An Accra High Court has ordered Achimota School to admit the two Rastafarian students it denied enrollment.
In March this year, a Ghanaian Achimota School issued admission letters to the two students but indicated that they would only be enrolled on condition that they shave their dreadlocks in accordance with the School’s academic regulations .
However, the Human Rights Division of the High Court presided over by Justice Gifty Agyei Addo, ruled that the fundamental human rights of two students cannot be limited by the rules in question.
Tyron Iras Marhguy and Oheneba Kwaku Nkrabea sued the School’s Board of Governors, the Minister of Education, Ghana Education Service and the Attorney General to enforce their fundamental Human Rights.
The applicants asked the court to “declare that the failure and or refusal of the 1st Respondent (Achimota School Board of Governors) to admit or enroll the Applicant on the basis of his Rastafarian religious inclination, beliefs and culture characterized by his keeping of Rasta, is a violation of his fundamental human rights and freedoms guaranteed under the 1992 constitution particularly Articles 12(1), 23, 21(1)(b)(c)”.
The two students also wanted “an order directed at [Achimota School] to immediately admit or enrol the applicant to continue with his education unhindered.”
The applicant also sought compensation for the “inconvenience, embarrassment, waste of time, and violation of his fundamental human rights and freedoms”.
The Judge, during the ruling, argued that, on the probabilities of the evidence that were adduced before the court, she doesn’t think the Achimota School and proponents, including GES and the Attorney General’s Department, have made a compelling argument as to why those two students should not be admitted, especially given their rights to education as well as their rights to express their religious freedom.
Addressing the media after the court ruling, father of one of the boys, Raswad Nkrabea stated that he was elated about the ruling. ” I am going to sit with my family and make a decision as to whether or not we will send the children to the School. The judgment is clear,” a visibly elated father said.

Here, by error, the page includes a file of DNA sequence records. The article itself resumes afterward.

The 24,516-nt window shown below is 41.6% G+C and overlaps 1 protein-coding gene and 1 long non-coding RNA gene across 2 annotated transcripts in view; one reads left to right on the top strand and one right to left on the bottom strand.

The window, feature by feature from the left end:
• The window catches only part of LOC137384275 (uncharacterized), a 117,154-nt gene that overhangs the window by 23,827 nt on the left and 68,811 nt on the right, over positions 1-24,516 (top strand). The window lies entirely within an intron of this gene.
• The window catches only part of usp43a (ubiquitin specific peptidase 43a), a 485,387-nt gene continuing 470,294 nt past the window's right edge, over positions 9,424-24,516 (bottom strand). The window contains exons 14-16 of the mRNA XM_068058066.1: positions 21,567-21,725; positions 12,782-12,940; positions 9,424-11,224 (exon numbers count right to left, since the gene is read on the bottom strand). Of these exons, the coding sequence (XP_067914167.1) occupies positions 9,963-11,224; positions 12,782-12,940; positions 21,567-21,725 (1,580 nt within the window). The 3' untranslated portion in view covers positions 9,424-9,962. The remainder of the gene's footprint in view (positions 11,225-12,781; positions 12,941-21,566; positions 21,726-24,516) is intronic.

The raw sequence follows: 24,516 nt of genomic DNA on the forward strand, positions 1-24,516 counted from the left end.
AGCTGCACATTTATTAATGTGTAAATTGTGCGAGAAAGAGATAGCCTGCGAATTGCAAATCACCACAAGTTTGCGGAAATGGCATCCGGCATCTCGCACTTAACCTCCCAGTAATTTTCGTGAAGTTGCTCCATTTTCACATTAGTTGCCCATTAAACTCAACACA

Reacting to the news, both students expressed satisfaction about the ruling. According to one of them, Tyron Marhguy, the ruling has paved way for him to be educated and proceed to fulfill his dream of becoming an engineer.
SCHOOL HAS RIGHT TO APPEAL
The Executive Director of Child Rights International, Mr Bright Appiah has indicated that Achimota School has the right to appeal the order by an Accra High court for it to admit two Rastafarian students.
Although a ruling has been made by the court, Mr Bright Appiah believes the School has the right to appeal the case.
“It is also the right of Achimota School to appeal the case. So even before the judgment, I had a discussion with Tyron and the family that anything is expected, so we need to also prepare for all the things that will come out of it, and we took certain steps,” he said.
He added that, the students have the upper hand at the moment since the judgement ruled in their favour but there might be some uncertainties which they should prepare for.
“For now, we know that the court has instructed them to admit the child so until then the uncertainties are there and we have to prepare the child for those uncertainties. But for now, I feel that a window has been opened and we need to take advantage of that and see what will happen in the future,” Mr Bright Appiah said.
The ruling follows a suit by the Rastafarian students seeking to enforce their fundamental human rights.
Both boys, who were denied admission due to their dreadlocks prayed the court to compel Achimota School to admit them into the school and the court granted their request..